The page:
From a hallway across the living room, Cherms saw that the man had a gun pointed at her husband, but in a stroke of good fortune, the intruder did not see her.
“He was yelling, like, he was very aggressive,” Cherms said. “I just kind of clutched my baby to keep her really quiet and just kind of tip-toed down the hall as fast as I could.”
The robber, later identified as 33-year-old Cody Faunce, of Oroville, demanded Sidebottom’s keys.
But after getting the keys, he didn’t leave.
“Honestly my mind frame was to give him the keys and get him out of the house, Sidebottom said. “After he started smashing stuff, I didn’t know what was going to happen after that.”
Cherms went straight to her bedroom and to her gun safe by her bed. Her hands were shaking, but she was able to get to her weapon.
She tiptoed into her other daughter’s room with her baby in her arms, as she heard yelling, and a loud commotion coming from the living room.
It sounded like the robber was pistol-whipping her husband.
“I was like ‘this guy’s already got the keys, Cherms said. “If he wanted to leave he would have left.’ So I knew that at some point I was going to have to fight fire with fire. I knew that. I’m not going to let somebody hurt my kids. If he kills me, what is he going to do to them?”
Cherms gave her baby to her other young daughter in the next room and instructed her to keep the baby quiet, and to not come out of the room, “no matter what happened.”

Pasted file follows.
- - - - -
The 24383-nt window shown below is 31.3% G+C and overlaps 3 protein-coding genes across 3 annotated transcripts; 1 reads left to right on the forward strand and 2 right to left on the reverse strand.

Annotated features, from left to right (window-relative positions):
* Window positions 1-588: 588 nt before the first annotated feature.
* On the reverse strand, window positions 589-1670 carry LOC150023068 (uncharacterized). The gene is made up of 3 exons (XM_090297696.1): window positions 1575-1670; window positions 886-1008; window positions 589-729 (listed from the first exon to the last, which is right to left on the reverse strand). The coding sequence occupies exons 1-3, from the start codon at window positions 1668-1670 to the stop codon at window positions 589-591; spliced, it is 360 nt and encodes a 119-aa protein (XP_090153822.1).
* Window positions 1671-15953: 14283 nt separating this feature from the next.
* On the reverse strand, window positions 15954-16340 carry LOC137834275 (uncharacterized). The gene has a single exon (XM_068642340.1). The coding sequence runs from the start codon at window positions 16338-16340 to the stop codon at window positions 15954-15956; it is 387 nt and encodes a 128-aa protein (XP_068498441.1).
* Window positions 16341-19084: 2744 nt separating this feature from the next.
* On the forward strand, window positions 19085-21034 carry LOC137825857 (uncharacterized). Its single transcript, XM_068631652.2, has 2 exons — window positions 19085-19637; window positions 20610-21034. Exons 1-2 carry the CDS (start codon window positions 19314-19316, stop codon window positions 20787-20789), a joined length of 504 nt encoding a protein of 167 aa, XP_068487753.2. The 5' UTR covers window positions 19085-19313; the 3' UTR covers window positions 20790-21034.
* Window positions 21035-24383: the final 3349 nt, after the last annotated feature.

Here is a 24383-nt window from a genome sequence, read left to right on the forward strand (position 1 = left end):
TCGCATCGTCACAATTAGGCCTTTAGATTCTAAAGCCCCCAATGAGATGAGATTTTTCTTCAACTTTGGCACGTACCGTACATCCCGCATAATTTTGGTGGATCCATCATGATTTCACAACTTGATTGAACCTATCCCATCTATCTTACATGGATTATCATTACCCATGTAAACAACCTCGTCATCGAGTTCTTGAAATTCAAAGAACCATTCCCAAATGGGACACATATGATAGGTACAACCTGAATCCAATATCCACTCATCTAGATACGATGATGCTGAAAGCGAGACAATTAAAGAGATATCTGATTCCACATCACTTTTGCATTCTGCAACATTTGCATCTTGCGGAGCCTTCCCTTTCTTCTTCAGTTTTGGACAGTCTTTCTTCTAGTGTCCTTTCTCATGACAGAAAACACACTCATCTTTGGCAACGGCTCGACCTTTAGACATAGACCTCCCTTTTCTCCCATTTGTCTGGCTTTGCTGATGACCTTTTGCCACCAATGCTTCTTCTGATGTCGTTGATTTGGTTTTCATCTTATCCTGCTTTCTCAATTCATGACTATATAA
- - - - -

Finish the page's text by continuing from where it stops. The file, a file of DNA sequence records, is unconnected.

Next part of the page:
Then she went down the hall, jumped out from around the corner. She said Faunce pointed his gun at her, and she “emptied her clip.”
Despite trying to use her husband as a shield, Faunce was shot and killed. Sidebottom was shot twice, and rushed to the hospital. Neither Cherms, nor her children were injured.
Sidebottom is now paralyzed, but fully supports his wife’s actions. They say they are both grateful that everyone in the family is still alive.
But life since that night remains difficult. Cherms quit her job to take care of her husband fulltime, and they are struggling to pay the mortgage with no income.
Cherms told Action News Now that she is sharing her story to stress the importance of home protection and safety. She also said Faunce had a violent criminal history, and should not have been out of prison.
According to Yuba County Superior Court records, in 2005, Faunce was arrested in a violent carjacking and drug-dealing. The drug charge was dismissed, but he was sentenced to 8 years in prison for the carjacking and a weapons charge.
Cherms said she feels like she’s living in a nightmare from which she can’t wake up. She quit her job to take care of her husband fulltime. They have used most of their savings paying their mortgage and mounting hospital bills, and she says they may lose their home.
Still, she says every moment, like a simple family movie night, has special meaning.
Cherms said, after the shooting, she spent a lot of time thinking about what she did. She came to the conclusion that she did the right thing. “That’s exactly what I was supposed to do in that situation to protect my family. I have no idea what he was capable of. They have their dad. That’s what’s important.”